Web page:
Sarkozy, fini

Five years ago he assured everyone, "I've changed." This turned out to be optimistic

Thibault Camus/AP Photo

Well, so much for that guy.

During his five years in Elysée Palace, Nicolas Sarkozy came up with one plan after another that had nothing to do with his election promises or with France’s most pressing problems. His economic reforms were amazingly consistent: they made every problem worse. He had one advisor who took care to ensure he never made sense on economics, and another who used to write fan notes about Jean-Marie Le Pen. He rigged a public appointment for his son and took a vacation on a billionaire’s yacht. When he was nominated as his party’s candidate five years ago he assured everyone, “I’ve changed.” This turned out to be optimistic.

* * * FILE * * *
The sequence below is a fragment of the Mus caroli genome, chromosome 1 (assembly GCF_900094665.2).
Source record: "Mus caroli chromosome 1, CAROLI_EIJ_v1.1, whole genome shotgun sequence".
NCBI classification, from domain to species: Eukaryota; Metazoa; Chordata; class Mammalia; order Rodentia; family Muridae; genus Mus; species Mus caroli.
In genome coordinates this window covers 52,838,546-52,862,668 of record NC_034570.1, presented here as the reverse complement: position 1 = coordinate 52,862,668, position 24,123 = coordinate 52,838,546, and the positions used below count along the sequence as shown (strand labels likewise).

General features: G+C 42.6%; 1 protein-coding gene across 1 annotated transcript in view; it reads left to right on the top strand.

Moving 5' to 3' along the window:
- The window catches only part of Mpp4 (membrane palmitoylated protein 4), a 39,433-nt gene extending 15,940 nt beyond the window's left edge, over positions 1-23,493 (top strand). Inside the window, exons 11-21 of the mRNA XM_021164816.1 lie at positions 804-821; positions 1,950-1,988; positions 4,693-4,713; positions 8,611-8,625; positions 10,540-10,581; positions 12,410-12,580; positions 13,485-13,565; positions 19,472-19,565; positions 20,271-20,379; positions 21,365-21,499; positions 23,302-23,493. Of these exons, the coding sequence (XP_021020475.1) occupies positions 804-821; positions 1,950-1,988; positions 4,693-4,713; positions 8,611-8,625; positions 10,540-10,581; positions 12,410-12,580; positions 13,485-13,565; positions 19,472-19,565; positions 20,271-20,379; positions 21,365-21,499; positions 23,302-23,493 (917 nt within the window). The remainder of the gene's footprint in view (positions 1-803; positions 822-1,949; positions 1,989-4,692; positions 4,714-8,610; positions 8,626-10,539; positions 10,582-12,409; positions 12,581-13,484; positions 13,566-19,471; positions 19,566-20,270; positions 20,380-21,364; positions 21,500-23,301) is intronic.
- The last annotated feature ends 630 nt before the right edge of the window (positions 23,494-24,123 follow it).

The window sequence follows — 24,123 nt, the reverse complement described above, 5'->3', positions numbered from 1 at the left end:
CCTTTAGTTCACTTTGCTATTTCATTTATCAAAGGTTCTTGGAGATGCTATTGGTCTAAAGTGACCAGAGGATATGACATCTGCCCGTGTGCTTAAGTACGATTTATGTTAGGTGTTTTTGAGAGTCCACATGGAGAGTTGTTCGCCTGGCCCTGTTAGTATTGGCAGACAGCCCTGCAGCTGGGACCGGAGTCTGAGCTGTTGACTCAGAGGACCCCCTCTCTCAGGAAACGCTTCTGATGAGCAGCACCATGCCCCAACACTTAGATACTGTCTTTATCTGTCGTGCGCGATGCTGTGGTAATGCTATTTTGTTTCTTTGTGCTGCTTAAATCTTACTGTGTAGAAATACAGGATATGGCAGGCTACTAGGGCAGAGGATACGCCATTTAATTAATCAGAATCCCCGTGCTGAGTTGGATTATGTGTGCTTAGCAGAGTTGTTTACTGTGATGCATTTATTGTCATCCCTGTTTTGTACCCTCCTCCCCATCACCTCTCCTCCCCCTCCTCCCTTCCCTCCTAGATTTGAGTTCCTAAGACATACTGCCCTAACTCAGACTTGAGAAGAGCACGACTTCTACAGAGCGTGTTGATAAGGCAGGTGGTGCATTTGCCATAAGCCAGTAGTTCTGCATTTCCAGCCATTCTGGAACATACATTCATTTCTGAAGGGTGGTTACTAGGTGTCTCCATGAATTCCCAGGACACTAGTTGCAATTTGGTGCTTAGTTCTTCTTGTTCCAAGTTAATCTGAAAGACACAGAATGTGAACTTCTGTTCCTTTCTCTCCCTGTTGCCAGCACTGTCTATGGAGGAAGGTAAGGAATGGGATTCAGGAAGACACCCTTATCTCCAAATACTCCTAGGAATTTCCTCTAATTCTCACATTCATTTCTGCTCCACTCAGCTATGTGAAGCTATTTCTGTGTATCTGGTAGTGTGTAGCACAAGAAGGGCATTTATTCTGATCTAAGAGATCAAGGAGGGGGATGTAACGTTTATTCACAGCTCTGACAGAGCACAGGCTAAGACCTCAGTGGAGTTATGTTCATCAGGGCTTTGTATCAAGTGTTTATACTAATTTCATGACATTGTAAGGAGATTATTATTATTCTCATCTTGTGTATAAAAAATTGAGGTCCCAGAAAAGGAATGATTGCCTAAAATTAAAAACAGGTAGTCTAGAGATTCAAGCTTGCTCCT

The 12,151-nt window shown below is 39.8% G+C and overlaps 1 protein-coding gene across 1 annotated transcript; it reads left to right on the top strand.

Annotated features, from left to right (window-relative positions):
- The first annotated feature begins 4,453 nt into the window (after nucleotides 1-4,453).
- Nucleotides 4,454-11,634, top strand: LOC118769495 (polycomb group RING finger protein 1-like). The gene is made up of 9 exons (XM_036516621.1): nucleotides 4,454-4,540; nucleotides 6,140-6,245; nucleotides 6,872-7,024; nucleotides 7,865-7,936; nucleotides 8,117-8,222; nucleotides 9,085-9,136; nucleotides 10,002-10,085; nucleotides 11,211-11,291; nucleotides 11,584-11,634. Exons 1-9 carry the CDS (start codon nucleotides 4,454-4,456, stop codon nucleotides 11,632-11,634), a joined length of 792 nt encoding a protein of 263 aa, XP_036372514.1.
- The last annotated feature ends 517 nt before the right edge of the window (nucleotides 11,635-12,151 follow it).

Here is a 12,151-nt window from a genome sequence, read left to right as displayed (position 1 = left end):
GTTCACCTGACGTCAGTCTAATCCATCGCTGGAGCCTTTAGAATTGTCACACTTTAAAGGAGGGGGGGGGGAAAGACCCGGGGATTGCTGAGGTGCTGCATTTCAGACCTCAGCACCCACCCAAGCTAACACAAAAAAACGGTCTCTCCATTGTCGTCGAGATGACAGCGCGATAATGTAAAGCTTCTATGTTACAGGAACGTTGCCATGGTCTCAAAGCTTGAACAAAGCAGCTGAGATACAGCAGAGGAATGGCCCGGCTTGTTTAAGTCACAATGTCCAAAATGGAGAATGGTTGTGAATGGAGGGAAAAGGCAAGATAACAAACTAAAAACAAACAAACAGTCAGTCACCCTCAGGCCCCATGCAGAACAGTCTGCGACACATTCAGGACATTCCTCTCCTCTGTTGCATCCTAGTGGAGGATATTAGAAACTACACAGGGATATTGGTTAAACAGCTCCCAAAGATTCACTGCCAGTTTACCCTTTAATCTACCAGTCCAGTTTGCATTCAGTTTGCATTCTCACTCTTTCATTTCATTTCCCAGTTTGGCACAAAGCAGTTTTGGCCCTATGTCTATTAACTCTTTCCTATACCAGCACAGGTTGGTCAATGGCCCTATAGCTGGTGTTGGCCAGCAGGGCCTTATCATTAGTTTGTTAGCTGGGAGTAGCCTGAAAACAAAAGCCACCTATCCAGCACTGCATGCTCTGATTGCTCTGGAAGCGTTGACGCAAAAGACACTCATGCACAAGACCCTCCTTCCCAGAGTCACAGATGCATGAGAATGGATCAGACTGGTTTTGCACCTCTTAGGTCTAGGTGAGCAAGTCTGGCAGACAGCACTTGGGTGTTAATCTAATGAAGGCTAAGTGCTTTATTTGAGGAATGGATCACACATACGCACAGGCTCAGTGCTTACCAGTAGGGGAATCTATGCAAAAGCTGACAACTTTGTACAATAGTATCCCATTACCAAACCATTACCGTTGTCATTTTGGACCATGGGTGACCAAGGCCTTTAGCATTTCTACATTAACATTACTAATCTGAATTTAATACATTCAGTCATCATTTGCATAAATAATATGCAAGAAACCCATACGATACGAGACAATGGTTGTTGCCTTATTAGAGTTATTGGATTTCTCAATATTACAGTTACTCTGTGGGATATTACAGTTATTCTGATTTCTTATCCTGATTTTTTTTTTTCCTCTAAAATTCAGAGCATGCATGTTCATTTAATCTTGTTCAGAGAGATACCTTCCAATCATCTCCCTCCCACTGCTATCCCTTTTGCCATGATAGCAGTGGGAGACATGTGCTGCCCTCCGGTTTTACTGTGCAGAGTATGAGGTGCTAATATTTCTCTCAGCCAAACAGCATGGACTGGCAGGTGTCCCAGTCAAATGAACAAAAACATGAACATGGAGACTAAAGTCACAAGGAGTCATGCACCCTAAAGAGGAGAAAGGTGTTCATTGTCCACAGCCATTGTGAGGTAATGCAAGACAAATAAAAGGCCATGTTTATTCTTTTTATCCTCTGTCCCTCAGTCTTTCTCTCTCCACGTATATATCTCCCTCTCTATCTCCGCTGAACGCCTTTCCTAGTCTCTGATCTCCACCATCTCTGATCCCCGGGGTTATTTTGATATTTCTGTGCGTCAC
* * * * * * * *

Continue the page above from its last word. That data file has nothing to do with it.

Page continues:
Sarkozy is essentially a silly man and France is well rid of him. François Hollande, the new president-elect, is no providential talent. He’s loaded up the agenda for his first year in power with busy work that probably won’t help. (Perhaps lost in that pile of projects, but worth noting as a sign of the times, is Hollande’s plan to pull troops out of Afghanistan before the end of the year.) But his election is encouraging for two reasons. First, it’s possible he’ll manage the economy about as well as anyone in France ever does, as his Socialist predecessor François Mitterrand eventually learned to do. Second, it gets Sarkozy out of the way. If he’d hung on, his country would have been absurdist performance theatre for another five years and the Socialists would be guaranteed of victory in 2017. This way his party has a chance of finding a serious candidate for that next election. I nominate this guy. Meanwhile it’s still a pretty country.


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